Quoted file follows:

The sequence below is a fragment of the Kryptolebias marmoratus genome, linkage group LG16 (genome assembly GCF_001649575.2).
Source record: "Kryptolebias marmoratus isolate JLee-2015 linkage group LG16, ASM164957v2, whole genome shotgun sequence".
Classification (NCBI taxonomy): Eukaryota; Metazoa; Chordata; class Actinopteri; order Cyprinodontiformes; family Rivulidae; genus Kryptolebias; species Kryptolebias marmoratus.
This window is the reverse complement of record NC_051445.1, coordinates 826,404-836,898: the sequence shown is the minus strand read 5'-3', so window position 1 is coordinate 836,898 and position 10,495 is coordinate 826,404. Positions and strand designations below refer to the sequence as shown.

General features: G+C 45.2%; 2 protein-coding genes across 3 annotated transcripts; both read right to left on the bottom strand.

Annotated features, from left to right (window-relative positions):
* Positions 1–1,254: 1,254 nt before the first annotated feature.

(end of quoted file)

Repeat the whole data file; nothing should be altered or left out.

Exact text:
The sequence below is a fragment of the Kryptolebias marmoratus genome, linkage group LG16 (genome assembly GCF_001649575.2).
Source record: "Kryptolebias marmoratus isolate JLee-2015 linkage group LG16, ASM164957v2, whole genome shotgun sequence".
Classification (NCBI taxonomy): Eukaryota; Metazoa; Chordata; class Actinopteri; order Cyprinodontiformes; family Rivulidae; genus Kryptolebias; species Kryptolebias marmoratus.
This window is the reverse complement of record NC_051445.1, coordinates 826,404-836,898: the sequence shown is the minus strand read 5'-3', so window position 1 is coordinate 836,898 and position 10,495 is coordinate 826,404. Positions and strand designations below refer to the sequence as shown.

General features: G+C 45.2%; 2 protein-coding genes across 3 annotated transcripts; both read right to left on the bottom strand.

Annotated features, from left to right (window-relative positions):
* Positions 1–1,254: 1,254 nt before the first annotated feature.